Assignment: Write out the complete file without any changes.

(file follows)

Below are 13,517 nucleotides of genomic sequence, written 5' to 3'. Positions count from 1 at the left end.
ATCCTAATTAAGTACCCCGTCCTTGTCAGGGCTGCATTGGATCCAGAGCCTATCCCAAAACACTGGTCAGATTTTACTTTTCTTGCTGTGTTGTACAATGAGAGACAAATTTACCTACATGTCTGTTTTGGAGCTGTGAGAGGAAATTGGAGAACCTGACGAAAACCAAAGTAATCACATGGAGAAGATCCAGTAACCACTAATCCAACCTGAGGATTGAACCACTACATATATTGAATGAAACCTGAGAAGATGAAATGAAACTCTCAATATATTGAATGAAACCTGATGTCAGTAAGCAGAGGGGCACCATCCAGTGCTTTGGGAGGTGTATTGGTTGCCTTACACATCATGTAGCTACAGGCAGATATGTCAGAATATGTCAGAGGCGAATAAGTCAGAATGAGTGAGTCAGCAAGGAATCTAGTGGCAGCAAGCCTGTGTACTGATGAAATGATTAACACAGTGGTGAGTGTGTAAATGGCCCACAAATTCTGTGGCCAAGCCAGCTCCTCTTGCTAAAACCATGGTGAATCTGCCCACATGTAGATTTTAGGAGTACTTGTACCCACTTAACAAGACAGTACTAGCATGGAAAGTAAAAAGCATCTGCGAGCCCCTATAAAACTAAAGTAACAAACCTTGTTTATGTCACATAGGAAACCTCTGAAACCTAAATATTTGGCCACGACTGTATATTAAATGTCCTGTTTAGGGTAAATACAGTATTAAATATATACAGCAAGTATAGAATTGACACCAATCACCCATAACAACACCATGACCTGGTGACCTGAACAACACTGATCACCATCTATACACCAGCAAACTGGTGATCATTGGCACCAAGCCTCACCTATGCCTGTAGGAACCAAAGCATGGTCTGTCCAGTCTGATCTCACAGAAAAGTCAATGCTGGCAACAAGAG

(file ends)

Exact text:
Below are 13,517 nucleotides of genomic sequence, written 5' to 3'. Positions count from 1 at the left end.
ATCCTAATTAAGTACCCCGTCCTTGTCAGGGCTGCATTGGATCCAGAGCCTATCCCAAAACACTGGTCAGATTTTACTTTTCTTGCTGTGTTGTACAATGAGAGACAAATTTACCTACATGTCTGTTTTGGAGCTGTGAGAGGAAATTGGAGAACCTGACGAAAACCAAAGTAATCACATGGAGAAGATCCAGTAACCACTAATCCAACCTGAGGATTGAACCACTACATATATTGAATGAAACCTGAGAAGATGAAATGAAACTCTCAATATATTGAATGAAACCTGATGTCAGTAAGCAGAGGGGCACCATCCAGTGCTTTGGGAGGTGTATTGGTTGCCTTACACATCATGTAGCTACAGGCAGATATGTCAGAATATGTCAGAGGCGAATAAGTCAGAATGAGTGAGTCAGCAAGGAATCTAGTGGCAGCAAGCCTGTGTACTGATGAAATGATTAACACAGTGGTGAGTGTGTAAATGGCCCACAAATTCTGTGGCCAAGCCAGCTCCTCTTGCTAAAACCATGGTGAATCTGCCCACATGTAGATTTTAGGAGTACTTGTACCCACTTAACAAGACAGTACTAGCATGGAAAGTAAAAAGCATCTGCGAGCCCCTATAAAACTAAAGTAACAAACCTTGTTTATGTCACATAGGAAACCTCTGAAACCTAAATATTTGGCCACGACTGTATATTAAATGTCCTGTTTAGGGTAAATACAGTATTAAATATATACAGCAAGTATAGAATTGACACCAATCACCCATAACAACACCATGACCTGGTGACCTGAACAACACTGATCACCATCTATACACCAGCAAACTGGTGATCATTGGCACCAAGCCTCACCTATGCCTGTAGGAACCAAAGCATGGTCTGTCCAGTCTGATCTCACAGAAAAGTCAATGCTGGCAACAAGAG